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Two Percent Can Go a Long Way

You may not have noticed it but your paycheck has increased by two percent (2%).

The 2010 Tax Relief Act (H.R. 4853) extended some of the current tax rates and it also reduced the Social Security payroll tax by two percent for 2011.

As unimpressive as 2% may sound, you can actually do quite a bit with it.

Here are a few tips to make that little extra go a long way:

Pay Off Those Credit Cards

About 67% of the bankruptcy filings in the United States are directly linked to credit card debt. And it’s easy to see why when you really look at the numbers.

The average credit card carries an interest rate of 14%. That means for every hundred dollars you put on your credit card, you’re actually spending $114.00.

Take that extra two percent in your check and increase the amount you pay each month on your credit cards. You’ll pay them off that much faster and save a substantial amount of money in interest. You can then start putting money toward your long term savings goals.

Put The Extra Money Into Your Retirement Plan

Most financial experts will advise you to increase your contributions to your retirement plan by 1% to 2% per year. By putting the extra 2% you’ve received this year into your plan, you can give yourself a pay increase for your retirement without even missing the money.

In 2011, the annual contribution limit for 401(k), 403(b) and 457 plans is $16,500 (it’s $22,000 if you’re 50 or older). If you’re not already maxed out on your planned contributions for this year, put that little bit of extra money into your plan. That will do you more good in the long run than just about anything you could buy.

Do You Have a Specific Savings Goal?

Is there something specific you know you need (or want) to be saving toward? College for your kids, a new home, or maybe a vacation? Use that extra 2% to open an investment account if you don’t already have one and make saving toward that goal a reality.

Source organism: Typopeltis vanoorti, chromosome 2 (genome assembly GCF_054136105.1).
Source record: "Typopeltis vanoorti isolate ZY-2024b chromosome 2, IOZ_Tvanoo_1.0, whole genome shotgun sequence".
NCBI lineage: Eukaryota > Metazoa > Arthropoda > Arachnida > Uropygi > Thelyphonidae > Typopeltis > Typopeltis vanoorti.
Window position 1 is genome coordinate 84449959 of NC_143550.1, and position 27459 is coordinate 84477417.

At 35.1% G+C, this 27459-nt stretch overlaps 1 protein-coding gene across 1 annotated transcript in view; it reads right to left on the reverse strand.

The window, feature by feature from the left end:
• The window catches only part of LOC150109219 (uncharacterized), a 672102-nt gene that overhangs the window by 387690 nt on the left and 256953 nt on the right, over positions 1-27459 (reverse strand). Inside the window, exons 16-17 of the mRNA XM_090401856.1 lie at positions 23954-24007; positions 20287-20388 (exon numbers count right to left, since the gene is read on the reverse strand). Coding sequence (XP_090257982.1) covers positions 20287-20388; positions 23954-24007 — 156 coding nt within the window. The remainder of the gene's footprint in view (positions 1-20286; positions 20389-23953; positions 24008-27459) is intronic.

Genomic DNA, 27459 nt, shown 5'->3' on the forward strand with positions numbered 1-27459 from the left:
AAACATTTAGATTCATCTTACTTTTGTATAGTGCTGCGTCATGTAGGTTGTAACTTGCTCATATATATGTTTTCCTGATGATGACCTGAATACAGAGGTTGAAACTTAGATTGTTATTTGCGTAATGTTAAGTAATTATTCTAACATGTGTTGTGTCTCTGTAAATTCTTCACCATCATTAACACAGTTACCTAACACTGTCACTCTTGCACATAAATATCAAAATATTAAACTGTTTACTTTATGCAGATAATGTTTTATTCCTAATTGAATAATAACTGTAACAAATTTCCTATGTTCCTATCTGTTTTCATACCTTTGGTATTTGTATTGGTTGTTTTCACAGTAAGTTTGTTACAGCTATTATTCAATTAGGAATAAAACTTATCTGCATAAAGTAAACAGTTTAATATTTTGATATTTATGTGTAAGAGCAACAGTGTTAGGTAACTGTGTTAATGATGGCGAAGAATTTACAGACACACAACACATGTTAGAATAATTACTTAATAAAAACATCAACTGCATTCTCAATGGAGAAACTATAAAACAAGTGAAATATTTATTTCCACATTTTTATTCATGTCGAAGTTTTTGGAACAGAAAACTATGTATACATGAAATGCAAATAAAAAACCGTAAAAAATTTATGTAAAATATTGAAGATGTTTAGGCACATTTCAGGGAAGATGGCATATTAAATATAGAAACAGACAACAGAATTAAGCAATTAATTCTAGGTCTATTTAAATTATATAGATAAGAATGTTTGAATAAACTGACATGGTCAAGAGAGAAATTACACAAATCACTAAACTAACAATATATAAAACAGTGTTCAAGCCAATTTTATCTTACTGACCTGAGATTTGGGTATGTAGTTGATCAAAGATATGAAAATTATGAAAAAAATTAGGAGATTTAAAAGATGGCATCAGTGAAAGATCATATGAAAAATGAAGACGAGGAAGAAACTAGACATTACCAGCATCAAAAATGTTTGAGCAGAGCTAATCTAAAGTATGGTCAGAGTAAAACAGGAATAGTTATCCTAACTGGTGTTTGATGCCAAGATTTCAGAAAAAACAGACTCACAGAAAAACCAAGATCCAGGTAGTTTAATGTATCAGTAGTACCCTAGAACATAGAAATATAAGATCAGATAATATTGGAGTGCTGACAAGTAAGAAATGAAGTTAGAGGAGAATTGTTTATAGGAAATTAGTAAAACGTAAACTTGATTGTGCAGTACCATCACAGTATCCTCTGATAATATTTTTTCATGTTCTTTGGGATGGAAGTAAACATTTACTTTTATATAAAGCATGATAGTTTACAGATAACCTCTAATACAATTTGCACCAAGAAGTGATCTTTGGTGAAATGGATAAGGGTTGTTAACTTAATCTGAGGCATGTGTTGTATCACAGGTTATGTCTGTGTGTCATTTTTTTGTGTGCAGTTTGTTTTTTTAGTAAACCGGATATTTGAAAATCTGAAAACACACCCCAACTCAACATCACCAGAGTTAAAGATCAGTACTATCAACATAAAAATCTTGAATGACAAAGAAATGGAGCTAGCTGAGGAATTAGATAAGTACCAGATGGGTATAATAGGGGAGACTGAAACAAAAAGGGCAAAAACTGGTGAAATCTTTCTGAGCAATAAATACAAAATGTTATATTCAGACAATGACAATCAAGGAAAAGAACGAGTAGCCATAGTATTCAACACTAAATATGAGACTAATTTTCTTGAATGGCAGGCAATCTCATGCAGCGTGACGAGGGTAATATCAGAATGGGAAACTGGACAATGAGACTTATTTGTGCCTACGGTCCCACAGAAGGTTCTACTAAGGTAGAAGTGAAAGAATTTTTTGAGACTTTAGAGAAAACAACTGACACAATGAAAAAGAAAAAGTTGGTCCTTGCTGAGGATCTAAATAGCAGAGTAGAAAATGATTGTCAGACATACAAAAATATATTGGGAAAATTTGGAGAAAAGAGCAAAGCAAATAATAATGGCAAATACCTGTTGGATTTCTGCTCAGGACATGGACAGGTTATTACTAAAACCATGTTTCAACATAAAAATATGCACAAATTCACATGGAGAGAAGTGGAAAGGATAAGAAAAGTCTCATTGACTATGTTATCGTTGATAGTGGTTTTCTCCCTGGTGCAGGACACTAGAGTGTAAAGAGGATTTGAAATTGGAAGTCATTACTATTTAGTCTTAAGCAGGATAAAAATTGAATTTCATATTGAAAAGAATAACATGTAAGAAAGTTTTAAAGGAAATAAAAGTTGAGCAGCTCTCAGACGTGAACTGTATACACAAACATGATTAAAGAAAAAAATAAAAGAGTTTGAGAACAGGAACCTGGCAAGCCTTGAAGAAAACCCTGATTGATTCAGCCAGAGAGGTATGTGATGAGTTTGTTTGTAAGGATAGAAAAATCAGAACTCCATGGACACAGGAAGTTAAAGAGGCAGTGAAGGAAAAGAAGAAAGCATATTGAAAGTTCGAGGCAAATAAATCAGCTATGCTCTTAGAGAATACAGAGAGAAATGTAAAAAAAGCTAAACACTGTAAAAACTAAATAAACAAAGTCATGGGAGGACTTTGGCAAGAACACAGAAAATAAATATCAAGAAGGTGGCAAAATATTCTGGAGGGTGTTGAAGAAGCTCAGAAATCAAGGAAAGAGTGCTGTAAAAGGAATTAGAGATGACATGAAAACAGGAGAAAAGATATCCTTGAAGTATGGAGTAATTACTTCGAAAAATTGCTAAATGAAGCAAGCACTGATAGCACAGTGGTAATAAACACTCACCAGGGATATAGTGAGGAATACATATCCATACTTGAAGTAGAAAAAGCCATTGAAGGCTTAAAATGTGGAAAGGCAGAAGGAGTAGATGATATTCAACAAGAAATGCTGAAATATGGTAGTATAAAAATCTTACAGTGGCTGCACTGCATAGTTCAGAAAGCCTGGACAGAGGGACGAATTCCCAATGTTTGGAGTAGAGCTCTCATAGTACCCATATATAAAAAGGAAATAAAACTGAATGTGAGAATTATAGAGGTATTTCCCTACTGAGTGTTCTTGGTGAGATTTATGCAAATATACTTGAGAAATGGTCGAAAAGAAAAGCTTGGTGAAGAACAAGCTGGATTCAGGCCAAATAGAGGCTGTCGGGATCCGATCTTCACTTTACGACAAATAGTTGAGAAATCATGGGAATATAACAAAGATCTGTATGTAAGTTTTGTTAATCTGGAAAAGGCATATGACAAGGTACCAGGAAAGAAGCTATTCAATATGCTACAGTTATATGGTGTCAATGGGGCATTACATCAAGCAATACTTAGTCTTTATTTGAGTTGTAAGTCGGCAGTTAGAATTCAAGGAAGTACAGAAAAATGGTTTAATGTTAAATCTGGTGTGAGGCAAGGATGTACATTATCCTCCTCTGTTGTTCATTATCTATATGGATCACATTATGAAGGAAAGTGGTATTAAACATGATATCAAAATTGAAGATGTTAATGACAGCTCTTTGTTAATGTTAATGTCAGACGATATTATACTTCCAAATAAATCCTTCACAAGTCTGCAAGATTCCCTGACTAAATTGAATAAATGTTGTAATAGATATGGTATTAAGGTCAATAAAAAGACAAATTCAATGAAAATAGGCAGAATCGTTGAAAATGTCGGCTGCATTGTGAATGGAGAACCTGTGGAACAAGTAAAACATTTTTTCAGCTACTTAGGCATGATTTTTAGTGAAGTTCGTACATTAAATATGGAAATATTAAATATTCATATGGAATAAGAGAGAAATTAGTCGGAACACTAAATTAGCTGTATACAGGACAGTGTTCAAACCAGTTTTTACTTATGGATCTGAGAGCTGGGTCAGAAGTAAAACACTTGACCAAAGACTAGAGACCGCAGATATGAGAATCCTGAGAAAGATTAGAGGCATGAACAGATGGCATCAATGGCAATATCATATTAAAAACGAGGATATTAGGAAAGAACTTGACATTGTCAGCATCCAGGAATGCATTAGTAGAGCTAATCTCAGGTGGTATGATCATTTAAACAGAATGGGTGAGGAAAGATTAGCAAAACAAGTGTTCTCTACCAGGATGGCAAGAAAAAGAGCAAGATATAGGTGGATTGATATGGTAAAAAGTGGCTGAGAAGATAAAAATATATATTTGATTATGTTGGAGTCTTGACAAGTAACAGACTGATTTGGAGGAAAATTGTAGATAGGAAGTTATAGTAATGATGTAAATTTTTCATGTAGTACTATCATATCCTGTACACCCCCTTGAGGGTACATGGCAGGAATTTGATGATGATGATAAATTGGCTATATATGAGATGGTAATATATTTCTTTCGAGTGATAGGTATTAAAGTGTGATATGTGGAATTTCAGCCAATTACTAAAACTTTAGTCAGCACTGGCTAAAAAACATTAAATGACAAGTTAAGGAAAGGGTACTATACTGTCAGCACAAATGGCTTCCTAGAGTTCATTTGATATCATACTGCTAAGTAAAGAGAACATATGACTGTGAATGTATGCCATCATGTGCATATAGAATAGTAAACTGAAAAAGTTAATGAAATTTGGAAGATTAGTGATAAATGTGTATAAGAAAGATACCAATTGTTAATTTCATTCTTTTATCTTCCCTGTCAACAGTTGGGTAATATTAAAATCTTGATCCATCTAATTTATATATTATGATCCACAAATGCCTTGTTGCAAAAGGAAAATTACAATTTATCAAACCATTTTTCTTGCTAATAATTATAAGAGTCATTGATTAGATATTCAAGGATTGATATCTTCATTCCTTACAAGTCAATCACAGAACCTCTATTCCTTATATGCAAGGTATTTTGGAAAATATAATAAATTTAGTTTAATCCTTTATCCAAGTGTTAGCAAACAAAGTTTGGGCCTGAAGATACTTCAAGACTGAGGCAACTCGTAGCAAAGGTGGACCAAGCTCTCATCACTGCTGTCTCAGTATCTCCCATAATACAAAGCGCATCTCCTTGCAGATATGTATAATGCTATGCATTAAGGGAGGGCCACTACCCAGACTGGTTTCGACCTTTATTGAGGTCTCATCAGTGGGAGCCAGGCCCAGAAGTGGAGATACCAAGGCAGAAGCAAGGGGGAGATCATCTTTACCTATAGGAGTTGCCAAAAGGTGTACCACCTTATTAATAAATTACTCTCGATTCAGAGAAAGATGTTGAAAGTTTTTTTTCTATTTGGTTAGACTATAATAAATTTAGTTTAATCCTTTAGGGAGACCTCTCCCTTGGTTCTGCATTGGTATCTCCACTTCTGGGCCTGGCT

Starting to save is the hardest part of the process. By taking this little bit of extra money and putting it away, you can establish an account without really feeling the pinch. By the time the Social Security tax break expires, you could be well on your way to meeting that financial goal without ever feeling like you’ve deprived yourself. The money would have gone toward taxes anyway.

Open an IRA

If you’ve already maxed out your 401(k) or other retirement account or if you’re self-employed or don’t have access to an employer sponsored retirement account, use this reprieve from Uncle Sam to open a Roth IRA or a traditional IRA. In 2011, your maximum contribution to all IRA’s is $5,000 ($6,000 if you’re 50 or older).

Contributing to an IRA might even get you an additional tax break. Contributions to traditional IRA’s are usually tax deductible (but there are income limits if you are contributing to an employer sponsored retirement plan as well) as opposed to contributions to Roth IRA’s which are after-tax contributions (with income limits).

Granted, none of these options sound as exciting as using that extra 2% to pay a note on a new Harley Davidson or as indulgent as a monthly trip to a new spa, but every one of them will help you live more comfortably in your golden years.

Don’t be a victim of the “If I’d known I would live this long, I would have saved more” mistake.

Call us to schedule your Family Wealth Planning Session today. Our Family Wealth Planning Session is normally $750, but this month I’ve made space for the next two people who mention this article to have a complete planning session with me at no charge. Call today and mention this article.

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